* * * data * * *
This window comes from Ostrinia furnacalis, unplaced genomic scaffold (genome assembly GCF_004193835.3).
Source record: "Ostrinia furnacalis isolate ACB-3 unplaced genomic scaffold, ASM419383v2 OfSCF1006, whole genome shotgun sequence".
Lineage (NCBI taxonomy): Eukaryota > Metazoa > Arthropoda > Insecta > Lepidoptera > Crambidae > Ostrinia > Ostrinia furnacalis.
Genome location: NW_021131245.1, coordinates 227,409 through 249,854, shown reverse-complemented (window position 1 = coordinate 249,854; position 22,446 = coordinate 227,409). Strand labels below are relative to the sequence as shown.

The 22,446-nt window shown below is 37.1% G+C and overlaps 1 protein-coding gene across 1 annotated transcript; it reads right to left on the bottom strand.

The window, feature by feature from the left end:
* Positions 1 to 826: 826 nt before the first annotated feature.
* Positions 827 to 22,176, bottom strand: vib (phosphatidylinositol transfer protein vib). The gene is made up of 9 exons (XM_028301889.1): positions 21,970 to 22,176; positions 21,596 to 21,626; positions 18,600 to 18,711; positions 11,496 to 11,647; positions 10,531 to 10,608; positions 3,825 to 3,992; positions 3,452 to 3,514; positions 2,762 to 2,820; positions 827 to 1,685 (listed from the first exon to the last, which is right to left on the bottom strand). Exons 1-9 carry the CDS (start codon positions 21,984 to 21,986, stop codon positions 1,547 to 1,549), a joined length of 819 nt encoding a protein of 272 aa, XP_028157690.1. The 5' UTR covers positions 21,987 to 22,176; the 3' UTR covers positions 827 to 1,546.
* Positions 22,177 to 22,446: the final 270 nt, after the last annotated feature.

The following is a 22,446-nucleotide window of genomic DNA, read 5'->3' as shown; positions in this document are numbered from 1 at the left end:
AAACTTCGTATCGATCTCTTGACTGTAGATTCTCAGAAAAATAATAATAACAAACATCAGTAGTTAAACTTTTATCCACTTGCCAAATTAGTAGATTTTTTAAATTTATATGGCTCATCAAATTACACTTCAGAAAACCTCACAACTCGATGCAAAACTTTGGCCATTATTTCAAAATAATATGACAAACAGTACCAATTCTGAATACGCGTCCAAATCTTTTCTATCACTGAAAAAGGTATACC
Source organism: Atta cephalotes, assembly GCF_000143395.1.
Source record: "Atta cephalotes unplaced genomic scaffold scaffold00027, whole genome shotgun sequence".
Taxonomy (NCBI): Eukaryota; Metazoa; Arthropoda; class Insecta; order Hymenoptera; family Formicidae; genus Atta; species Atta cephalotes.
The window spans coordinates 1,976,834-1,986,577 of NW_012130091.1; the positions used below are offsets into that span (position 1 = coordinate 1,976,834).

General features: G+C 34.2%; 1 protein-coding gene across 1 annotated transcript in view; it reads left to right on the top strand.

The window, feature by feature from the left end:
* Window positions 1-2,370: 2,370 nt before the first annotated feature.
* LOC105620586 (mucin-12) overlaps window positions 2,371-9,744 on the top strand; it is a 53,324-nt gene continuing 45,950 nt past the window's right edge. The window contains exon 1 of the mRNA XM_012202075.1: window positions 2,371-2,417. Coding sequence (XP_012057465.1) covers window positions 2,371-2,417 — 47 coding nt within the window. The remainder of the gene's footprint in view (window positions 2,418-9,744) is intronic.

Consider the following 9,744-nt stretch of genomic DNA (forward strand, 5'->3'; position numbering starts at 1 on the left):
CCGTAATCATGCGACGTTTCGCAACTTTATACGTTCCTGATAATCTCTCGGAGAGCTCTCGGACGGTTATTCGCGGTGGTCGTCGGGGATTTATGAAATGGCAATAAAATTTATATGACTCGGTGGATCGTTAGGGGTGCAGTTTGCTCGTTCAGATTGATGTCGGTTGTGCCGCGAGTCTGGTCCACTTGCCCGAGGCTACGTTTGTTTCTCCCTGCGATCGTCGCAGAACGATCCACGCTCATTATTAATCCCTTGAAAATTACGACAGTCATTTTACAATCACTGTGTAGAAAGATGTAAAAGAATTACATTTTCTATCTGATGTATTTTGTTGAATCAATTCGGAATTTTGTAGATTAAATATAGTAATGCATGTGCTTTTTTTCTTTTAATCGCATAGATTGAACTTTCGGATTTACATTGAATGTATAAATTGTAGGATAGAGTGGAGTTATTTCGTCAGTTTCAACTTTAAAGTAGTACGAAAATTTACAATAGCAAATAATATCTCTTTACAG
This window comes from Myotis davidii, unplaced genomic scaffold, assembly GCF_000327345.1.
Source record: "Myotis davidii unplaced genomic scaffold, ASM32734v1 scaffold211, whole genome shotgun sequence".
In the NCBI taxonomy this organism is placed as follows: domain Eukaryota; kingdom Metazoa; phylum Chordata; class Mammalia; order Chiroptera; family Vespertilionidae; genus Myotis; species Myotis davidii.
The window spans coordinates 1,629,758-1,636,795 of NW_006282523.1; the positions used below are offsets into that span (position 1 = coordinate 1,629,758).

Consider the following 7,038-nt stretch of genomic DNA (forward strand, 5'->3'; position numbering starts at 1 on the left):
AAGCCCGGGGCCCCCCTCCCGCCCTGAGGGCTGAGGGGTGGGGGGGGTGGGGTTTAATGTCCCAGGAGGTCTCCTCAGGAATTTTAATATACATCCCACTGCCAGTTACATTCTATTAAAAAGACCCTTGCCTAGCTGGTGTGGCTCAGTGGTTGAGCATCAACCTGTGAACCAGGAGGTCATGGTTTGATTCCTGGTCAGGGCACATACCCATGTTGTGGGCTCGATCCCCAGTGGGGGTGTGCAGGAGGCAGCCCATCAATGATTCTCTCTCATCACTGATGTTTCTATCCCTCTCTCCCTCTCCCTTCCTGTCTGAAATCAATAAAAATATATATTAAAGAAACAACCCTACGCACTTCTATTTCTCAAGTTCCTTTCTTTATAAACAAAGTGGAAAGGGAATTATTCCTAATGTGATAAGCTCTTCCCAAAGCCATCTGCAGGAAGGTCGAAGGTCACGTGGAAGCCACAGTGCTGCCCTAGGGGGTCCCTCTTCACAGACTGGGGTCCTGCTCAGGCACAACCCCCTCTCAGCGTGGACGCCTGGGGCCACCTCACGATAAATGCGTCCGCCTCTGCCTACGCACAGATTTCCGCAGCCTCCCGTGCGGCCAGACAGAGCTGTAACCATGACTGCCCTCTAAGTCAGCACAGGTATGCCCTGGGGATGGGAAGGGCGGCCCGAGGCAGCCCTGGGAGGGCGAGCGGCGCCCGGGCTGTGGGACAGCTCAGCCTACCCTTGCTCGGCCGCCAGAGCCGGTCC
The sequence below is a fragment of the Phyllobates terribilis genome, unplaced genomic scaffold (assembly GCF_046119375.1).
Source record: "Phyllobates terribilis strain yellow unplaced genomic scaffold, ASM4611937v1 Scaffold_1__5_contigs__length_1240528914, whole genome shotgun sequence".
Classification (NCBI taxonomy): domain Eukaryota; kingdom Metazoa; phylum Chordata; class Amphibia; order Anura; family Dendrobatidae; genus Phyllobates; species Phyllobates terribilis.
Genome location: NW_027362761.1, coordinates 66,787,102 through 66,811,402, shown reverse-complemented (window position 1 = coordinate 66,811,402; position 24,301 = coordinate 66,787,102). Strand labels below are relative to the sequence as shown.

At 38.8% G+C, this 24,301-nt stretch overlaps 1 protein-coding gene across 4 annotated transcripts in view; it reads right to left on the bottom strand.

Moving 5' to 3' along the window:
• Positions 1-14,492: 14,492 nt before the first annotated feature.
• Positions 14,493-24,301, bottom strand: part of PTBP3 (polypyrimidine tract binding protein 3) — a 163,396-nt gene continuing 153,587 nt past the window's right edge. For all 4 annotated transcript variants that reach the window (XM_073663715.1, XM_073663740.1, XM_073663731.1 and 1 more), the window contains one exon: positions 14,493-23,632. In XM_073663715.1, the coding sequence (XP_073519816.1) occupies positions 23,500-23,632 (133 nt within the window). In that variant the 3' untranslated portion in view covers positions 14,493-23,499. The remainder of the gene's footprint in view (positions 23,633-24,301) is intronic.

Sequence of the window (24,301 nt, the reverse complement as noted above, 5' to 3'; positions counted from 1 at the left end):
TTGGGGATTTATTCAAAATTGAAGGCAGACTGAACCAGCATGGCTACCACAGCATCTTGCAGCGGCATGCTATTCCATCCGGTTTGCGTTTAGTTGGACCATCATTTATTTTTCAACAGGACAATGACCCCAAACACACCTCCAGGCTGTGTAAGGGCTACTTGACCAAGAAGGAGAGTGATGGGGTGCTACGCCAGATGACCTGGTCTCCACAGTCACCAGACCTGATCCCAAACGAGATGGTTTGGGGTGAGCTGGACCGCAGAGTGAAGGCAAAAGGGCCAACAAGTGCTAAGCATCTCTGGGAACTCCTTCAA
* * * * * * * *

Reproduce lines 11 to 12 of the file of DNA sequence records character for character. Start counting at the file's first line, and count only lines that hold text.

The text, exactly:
AAACTTCGTATCGATCTCTTGACTGTAGATTCTCAGAAAAATAATAATAACAAACATCAGTAGTTAAACTTTTATCCACTTGCCAAATTAGTAGATTTTTTAAATTTATATGGCTCATCAAATTACACTTCAGAAAACCTCACAACTCGATGCAAAACTTTGGCCATTATTTCAAAATAATATGACAAACAGTACCAATTCTGAATACGCGTCCAAATCTTTTCTATCACTGAAAAAGGTATACC
Source organism: Atta cephalotes, assembly GCF_000143395.1.